This FDA-Approved Medical Syringe Fills Bullet Wounds In 20 Seconds

It's designed to control hemorrhaging, especially for bleeding that can't be stopped with a tourniquet.

A sponge-filled syringe that fills gunshot wounds in as little as 20 seconds could be a promising step toward curbing U.S. gunshot fatalities now that the device, formerly limited to military use, has been approved for use on the general population in America.

On Wednesday, the Food and Drug Administration cleared the syringe, which is designed to stop blood flow from an open wound, for use on adult and adolescent civilians.

According to io9, the Xstat Rapid Hemostasis System works by filling a wound with a group of small sponges that rapidly expand, blocking blood flow and providing pressure that causes the bleeding to stop.

“When a product is developed for use in the battlefield, it is generally intended to work in a worst ­case scenario where advanced care might not be immediately available,” Dr. William Maisel, acting director of the Office of Device Evaluation in the FDA’s Center for Devices and Radiological Health, said in a press release issued by RevMedX, which manufactures the device.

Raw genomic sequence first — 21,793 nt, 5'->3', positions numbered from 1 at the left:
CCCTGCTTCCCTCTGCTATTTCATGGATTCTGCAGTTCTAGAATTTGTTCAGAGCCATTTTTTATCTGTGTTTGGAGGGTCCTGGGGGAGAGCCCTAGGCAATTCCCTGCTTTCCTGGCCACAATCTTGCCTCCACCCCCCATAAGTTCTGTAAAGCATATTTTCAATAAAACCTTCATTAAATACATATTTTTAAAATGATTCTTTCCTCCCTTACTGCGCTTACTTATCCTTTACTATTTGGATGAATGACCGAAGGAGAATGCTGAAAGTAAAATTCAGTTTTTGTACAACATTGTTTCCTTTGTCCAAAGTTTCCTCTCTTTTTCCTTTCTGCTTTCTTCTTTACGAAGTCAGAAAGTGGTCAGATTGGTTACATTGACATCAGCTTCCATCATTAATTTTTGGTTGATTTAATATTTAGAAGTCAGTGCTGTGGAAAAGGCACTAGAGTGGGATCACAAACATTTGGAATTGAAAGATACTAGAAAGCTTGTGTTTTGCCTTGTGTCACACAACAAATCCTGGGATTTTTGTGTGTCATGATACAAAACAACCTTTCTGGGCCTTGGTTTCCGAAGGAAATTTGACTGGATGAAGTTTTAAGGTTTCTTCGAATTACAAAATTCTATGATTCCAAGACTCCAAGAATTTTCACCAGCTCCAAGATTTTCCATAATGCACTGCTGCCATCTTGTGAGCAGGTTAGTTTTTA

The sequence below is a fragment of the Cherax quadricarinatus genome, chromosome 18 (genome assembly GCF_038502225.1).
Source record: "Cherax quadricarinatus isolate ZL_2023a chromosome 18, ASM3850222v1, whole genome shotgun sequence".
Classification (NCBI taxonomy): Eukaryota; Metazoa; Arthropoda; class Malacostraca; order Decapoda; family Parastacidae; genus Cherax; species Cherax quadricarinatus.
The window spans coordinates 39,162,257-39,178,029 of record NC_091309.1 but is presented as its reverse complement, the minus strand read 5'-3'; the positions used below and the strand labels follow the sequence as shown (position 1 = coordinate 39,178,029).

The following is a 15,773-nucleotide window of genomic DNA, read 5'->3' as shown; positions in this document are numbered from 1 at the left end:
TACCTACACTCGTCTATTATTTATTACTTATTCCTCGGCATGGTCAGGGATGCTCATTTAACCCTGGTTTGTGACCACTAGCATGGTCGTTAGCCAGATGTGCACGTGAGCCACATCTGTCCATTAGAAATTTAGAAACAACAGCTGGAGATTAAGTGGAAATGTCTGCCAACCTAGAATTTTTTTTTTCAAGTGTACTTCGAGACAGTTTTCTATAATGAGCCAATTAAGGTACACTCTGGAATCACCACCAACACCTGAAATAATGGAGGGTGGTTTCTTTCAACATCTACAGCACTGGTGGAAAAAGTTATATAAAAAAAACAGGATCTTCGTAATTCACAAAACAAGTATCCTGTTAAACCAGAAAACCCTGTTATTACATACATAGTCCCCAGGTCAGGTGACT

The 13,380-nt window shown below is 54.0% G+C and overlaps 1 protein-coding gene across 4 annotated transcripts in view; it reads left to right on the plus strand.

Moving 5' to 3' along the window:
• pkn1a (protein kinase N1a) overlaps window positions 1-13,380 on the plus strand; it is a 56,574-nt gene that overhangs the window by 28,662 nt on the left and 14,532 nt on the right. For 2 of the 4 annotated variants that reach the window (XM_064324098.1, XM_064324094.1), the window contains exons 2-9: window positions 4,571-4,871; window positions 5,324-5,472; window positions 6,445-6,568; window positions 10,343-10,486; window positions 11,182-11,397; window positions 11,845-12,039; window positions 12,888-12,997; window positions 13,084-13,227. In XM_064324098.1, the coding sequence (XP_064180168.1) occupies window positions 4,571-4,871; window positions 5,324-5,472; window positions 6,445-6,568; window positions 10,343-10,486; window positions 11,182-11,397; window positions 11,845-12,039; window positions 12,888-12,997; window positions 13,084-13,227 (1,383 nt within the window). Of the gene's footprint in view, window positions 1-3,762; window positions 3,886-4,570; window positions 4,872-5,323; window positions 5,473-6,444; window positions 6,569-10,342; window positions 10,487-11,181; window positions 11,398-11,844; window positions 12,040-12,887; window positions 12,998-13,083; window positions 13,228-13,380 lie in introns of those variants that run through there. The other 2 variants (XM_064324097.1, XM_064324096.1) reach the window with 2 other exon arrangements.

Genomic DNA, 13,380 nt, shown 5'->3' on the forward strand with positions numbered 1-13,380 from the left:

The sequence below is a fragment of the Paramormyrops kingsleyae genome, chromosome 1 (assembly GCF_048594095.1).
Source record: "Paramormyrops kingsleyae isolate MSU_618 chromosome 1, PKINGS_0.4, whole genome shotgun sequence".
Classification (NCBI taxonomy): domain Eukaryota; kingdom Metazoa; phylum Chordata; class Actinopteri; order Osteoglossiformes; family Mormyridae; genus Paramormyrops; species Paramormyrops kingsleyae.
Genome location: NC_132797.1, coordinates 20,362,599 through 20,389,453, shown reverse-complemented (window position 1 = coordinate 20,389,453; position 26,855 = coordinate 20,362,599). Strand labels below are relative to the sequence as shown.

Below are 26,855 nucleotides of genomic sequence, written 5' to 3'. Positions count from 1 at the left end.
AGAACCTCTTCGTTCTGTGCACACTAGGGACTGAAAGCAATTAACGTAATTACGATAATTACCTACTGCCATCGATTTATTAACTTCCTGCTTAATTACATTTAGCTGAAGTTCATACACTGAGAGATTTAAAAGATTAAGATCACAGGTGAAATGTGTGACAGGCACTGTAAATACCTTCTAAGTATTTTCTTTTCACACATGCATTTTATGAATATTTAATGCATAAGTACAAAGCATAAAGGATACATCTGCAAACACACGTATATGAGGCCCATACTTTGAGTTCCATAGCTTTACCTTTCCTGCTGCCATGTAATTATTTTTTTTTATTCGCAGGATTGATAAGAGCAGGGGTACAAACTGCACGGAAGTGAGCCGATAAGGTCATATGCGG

“It is exciting to see this technology transition to help civilian first responders control some severe, life­ threatening bleeding while on the trauma scene.”

The syringe works on wounds that can't be stopped with the use of a tourniquet, which is a compression tool designed to control hemorrhaging. These include wounds in the groin or the armpit, The Verge reports.

Each applicator absorbs up to a pint of blood and works for up to four hours, which allows sufficient time for the injured patient to receive surgery for the wound.

Citing the United States Army Institute for Surgical Research, the FDA said that 30 to 40 percent of civilians who die from traumatic injury die because of hemorrhaging, and that 33 to 56 percent of those deaths occur before the patient reaches the hospital.

The Gun Violence Archive reports there have been 49,095 incidents of gun violence in the U.S. in 2015, resulting in 25,105 injuries and 12,430 deaths.